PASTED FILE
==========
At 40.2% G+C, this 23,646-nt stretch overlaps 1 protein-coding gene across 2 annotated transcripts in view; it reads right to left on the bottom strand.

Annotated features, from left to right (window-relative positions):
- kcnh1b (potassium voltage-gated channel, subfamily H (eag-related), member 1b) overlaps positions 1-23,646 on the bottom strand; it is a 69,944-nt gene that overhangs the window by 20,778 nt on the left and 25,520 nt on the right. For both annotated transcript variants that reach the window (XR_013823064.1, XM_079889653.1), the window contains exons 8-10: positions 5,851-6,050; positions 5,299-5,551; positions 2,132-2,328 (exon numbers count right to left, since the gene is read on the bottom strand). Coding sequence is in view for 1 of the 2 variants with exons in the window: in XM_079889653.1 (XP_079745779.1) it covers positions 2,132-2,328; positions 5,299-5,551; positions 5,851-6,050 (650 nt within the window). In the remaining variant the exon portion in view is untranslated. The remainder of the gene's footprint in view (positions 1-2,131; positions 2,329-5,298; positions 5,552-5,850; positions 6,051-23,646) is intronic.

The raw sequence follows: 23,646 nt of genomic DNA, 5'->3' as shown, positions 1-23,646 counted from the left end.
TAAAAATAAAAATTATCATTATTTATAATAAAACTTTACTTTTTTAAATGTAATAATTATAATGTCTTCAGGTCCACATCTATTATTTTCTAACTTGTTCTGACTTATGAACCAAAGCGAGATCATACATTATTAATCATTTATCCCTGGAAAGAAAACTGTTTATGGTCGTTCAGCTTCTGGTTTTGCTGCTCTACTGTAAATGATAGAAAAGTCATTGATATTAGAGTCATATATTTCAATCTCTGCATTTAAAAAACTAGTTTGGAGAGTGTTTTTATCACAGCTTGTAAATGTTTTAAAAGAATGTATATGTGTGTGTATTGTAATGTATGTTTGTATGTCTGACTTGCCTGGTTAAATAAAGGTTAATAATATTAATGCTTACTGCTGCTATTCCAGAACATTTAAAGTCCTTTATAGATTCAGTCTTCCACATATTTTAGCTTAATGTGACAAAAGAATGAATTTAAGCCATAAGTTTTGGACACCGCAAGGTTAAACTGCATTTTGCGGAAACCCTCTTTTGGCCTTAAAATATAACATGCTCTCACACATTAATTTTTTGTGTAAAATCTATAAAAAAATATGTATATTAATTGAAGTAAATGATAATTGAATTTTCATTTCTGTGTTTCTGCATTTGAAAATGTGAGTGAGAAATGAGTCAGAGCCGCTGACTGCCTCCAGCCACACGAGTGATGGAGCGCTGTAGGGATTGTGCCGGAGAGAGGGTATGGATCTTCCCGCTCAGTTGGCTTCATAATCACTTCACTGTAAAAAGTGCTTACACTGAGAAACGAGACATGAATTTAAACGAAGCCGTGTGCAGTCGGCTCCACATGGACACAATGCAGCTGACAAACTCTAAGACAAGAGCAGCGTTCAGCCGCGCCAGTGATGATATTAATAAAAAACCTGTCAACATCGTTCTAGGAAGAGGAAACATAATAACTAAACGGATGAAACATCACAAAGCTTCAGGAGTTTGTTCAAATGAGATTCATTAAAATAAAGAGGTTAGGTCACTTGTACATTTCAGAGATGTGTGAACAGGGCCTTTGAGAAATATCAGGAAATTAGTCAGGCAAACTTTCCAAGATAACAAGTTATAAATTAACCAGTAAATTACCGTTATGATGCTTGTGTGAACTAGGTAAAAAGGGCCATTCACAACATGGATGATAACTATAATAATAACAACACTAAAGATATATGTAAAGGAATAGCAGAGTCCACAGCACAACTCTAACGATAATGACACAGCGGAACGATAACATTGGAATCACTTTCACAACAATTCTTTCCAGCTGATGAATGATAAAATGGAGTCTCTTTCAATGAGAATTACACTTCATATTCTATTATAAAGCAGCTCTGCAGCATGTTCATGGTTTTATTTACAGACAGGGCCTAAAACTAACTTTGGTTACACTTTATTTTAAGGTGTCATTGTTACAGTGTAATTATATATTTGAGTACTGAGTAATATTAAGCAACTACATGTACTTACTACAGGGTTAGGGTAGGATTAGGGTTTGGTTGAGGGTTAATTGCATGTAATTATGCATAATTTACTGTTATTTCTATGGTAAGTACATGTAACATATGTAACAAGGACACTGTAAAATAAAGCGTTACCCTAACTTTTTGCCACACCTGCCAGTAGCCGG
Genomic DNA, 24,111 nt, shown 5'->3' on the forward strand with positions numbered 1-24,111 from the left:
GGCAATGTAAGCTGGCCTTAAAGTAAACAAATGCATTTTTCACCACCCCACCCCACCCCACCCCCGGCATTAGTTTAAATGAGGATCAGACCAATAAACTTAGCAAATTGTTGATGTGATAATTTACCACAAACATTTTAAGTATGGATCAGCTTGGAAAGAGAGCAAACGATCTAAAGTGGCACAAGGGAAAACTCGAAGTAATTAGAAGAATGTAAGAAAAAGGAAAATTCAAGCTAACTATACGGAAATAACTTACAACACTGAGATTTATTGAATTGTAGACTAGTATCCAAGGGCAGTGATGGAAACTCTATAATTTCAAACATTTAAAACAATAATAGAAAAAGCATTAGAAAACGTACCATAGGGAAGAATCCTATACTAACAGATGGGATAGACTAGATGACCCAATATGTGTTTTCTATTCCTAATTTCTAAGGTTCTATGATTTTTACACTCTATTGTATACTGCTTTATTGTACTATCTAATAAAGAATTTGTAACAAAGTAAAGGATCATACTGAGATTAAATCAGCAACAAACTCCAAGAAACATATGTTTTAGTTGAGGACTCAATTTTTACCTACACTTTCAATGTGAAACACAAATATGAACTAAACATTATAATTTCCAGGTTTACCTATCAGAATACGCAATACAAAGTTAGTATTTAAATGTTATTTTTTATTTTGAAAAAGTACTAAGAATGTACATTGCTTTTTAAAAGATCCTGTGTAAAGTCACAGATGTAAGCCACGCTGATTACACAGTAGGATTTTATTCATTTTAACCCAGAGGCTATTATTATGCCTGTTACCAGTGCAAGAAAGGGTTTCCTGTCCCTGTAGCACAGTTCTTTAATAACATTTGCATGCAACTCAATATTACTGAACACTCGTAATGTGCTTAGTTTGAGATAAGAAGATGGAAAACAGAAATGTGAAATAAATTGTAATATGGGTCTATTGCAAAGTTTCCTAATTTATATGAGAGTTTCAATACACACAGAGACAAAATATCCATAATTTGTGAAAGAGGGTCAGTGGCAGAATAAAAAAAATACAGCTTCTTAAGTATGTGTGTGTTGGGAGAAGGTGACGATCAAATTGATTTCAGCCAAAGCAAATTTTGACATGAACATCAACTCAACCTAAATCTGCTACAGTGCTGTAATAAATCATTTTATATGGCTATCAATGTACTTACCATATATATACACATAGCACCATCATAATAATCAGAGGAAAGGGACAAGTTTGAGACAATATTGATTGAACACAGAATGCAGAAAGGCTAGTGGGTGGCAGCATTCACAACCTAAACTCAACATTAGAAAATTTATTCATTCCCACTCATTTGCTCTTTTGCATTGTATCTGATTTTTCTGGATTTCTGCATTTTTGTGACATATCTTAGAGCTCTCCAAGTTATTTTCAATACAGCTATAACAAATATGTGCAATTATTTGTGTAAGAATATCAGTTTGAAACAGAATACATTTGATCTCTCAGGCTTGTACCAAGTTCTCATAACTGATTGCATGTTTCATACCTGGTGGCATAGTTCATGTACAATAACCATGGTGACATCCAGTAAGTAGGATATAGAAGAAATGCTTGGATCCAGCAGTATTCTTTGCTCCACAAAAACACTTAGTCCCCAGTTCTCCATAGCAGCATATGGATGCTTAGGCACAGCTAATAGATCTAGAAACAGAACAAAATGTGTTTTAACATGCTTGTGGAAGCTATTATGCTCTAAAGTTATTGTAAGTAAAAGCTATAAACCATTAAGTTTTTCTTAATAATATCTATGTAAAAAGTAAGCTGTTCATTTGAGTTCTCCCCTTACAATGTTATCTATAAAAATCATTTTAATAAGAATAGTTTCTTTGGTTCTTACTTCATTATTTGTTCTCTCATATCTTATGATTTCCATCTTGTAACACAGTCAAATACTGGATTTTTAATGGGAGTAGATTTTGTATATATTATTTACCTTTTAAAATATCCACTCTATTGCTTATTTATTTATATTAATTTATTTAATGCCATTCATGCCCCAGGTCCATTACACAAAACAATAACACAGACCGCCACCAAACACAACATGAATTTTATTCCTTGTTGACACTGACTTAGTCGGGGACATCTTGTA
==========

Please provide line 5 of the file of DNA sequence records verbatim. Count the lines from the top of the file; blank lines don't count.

TAAAAATAAAAATTATCATTATTTATAATAAAACTTTACTTTTTTAAATGTAATAATTATAATGTCTTCAGGTCCACATCTATTATTTTCTAACTTGTTCTGACTTATGAACCAAAGCGAGATCATACATTATTAATCATTTATCCCTGGAAAGAAAACTGTTTATGGTCGTTCAGCTTCTGGTTTTGCTGCTCTACTGTAAATGATAGAAAAGTCATTGATATTAGAGTCATATATTTCAATCTCTGCATTTAAAAAACTAGTTTGGAGAGTGTTTTTATCACAGCTTGTAAATGTTTTAAAAGAATGTATATGTGTGTGTATTGTAATGTATGTTTGTATGTCTGACTTGCCTGGTTAAATAAAGGTTAATAATATTAATGCTTACTGCTGCTATTCCAGAACATTTAAAGTCCTTTATAGATTCAGTCTTCCACATATTTTAGCTTAATGTGACAAAAGAATGAATTTAAGCCATAAGTTTTGGACACCGCAAGGTTAAACTGCATTTTGCGGAAACCCTCTTTTGGCCTTAAAATATAACATGCTCTCACACATTAATTTTTTGTGTAAAATCTATAAAAAAATATGTATATTAATTGAAGTAAATGATAATTGAATTTTCATTTCTGTGTTTCTGCATTTGAAAATGTGAGTGAGAAATGAGTCAGAGCCGCTGACTGCCTCCAGCCACACGAGTGATGGAGCGCTGTAGGGATTGTGCCGGAGAGAGGGTATGGATCTTCCCGCTCAGTTGGCTTCATAATCACTTCACTGTAAAAAGTGCTTACACTGAGAAACGAGACATGAATTTAAACGAAGCCGTGTGCAGTCGGCTCCACATGGACACAATGCAGCTGACAAACTCTAAGACAAGAGCAGCGTTCAGCCGCGCCAGTGATGATATTAATAAAAAACCTGTCAACATCGTTCTAGGAAGAGGAAACATAATAACTAAACGGATGAAACATCACAAAGCTTCAGGAGTTTGTTCAAATGAGATTCATTAAAATAAAGAGGTTAGGTCACTTGTACATTTCAGAGATGTGTGAACAGGGCCTTTGAGAAATATCAGGAAATTAGTCAGGCAAACTTTCCAAGATAACAAGTTATAAATTAACCAGTAAATTACCGTTATGATGCTTGTGTGAACTAGGTAAAAAGGGCCATTCACAACATGGATGATAACTATAATAATAACAACACTAAAGATATATGTAAAGGAATAGCAGAGTCCACAGCACAACTCTAACGATAATGACACAGCGGAACGATAACATTGGAATCACTTTCACAACAATTCTTTCCAGCTGATGAATGATAAAATGGAGTCTCTTTCAATGAGAATTACACTTCATATTCTATTATAAAGCAGCTCTGCAGCATGTTCATGGTTTTATTTACAGACAGGGCCTAAAACTAACTTTGGTTACACTTTATTTTAAGGTGTCATTGTTACAGTGTAATTATATATTTGAGTACTGAGTAATATTAAGCAACTACATGTACTTACTACAGGGTTAGGGTAGGATTAGGGTTTGGTTGAGGGTTAATTGCATGTAATTATGCATAATTTACTGTTATTTCTATGGTAAGTACATGTAACATATGTAACAAGGACACTGTAAAATAAAGCGTTACCCTAACTTTTTGCCACACCTGCCAGTAGCCGG